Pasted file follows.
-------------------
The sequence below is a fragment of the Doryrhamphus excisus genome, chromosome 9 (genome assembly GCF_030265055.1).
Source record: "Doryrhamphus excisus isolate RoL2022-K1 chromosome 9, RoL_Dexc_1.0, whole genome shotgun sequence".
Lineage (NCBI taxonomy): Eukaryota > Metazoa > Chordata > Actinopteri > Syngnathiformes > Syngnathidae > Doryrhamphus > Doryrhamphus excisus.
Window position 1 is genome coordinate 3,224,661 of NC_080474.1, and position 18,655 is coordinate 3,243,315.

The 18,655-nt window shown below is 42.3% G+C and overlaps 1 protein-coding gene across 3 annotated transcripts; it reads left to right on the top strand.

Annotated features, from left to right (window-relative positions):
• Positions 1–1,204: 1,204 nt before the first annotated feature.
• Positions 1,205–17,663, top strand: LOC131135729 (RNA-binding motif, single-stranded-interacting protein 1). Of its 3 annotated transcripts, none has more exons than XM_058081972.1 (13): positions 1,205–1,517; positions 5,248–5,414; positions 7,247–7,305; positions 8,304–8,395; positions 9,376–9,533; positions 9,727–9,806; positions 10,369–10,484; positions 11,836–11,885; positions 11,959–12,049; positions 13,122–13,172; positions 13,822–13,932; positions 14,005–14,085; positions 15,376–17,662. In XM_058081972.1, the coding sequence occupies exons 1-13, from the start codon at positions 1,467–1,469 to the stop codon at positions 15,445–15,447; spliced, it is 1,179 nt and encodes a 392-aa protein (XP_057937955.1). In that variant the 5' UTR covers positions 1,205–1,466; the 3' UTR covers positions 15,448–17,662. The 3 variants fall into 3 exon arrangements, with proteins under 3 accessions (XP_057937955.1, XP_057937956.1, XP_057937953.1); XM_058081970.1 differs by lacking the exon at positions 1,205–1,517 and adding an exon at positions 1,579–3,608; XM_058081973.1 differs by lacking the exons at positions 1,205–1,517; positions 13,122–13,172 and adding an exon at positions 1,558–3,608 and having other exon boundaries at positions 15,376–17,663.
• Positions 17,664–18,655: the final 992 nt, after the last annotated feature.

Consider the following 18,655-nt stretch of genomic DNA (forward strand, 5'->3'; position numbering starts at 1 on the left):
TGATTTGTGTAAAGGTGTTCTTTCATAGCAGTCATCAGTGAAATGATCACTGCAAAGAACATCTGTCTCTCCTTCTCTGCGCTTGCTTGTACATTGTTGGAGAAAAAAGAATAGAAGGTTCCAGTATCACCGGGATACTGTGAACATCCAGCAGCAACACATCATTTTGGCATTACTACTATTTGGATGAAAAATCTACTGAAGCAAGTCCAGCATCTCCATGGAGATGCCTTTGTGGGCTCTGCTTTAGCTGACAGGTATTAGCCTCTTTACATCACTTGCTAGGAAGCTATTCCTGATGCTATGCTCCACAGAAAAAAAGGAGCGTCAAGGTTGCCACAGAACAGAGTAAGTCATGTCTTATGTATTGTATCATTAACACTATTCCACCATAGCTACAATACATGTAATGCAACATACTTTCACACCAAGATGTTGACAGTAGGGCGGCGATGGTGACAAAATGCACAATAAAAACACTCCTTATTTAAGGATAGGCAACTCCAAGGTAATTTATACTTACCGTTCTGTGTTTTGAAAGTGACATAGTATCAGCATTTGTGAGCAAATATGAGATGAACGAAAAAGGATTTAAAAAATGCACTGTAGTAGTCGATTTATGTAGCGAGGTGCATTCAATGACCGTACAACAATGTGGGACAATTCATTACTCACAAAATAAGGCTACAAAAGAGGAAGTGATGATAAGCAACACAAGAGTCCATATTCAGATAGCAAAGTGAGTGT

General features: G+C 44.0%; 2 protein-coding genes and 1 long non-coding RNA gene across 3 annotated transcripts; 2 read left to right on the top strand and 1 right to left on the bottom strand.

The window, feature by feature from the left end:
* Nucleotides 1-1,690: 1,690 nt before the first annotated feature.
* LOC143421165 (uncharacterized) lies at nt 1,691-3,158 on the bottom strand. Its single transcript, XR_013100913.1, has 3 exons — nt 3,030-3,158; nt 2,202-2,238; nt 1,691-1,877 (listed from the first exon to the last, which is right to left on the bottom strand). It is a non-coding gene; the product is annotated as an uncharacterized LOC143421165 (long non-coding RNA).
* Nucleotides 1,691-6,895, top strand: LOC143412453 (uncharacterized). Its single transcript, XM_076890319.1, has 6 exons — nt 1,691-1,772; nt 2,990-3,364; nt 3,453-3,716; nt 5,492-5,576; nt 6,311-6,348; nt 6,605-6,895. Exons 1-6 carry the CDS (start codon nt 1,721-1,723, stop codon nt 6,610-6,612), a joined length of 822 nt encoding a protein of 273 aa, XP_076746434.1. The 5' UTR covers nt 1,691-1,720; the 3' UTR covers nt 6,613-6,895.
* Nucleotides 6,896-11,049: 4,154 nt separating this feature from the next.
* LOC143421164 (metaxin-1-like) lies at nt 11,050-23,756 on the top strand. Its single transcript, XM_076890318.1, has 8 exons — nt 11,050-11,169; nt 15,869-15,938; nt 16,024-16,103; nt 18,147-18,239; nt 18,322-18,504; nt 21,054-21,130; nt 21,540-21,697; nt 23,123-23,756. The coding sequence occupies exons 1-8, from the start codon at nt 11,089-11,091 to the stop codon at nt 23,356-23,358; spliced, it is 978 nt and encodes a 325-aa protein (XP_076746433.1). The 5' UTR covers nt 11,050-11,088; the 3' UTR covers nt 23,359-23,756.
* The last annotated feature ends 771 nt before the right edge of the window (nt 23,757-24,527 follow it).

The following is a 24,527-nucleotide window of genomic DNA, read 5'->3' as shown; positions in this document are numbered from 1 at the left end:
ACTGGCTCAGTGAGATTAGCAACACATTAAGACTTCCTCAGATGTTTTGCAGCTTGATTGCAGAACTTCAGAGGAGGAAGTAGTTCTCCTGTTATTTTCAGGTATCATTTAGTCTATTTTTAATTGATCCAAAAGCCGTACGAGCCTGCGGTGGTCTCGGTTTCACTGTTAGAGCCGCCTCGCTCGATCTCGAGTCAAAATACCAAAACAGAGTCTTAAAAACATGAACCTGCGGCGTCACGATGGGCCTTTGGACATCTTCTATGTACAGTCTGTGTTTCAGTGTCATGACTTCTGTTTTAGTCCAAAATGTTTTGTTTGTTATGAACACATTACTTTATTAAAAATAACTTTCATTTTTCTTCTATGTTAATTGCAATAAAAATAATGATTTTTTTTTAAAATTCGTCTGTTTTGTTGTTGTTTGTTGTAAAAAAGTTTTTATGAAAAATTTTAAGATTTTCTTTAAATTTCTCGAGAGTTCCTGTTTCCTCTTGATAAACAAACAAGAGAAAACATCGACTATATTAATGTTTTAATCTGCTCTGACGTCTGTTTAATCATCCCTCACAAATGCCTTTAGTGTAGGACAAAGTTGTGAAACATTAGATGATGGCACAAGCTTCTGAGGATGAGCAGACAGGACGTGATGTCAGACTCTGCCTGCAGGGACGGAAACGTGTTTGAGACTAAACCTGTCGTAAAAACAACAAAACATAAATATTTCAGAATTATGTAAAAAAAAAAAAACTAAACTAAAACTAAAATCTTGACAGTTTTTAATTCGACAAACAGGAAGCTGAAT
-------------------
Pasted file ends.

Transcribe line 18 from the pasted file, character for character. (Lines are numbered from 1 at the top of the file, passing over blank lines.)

* LOC143421164 (metaxin-1-like) lies at nt 11,050-23,756 on the top strand. Its single transcript, XM_076890318.1, has 8 exons — nt 11,050-11,169; nt 15,869-15,938; nt 16,024-16,103; nt 18,147-18,239; nt 18,322-18,504; nt 21,054-21,130; nt 21,540-21,697; nt 23,123-23,756. The coding sequence occupies exons 1-8, from the start codon at nt 11,089-11,091 to the stop codon at nt 23,356-23,358; spliced, it is 978 nt and encodes a 325-aa protein (XP_076746433.1). The 5' UTR covers nt 11,050-11,088; the 3' UTR covers nt 23,359-23,756.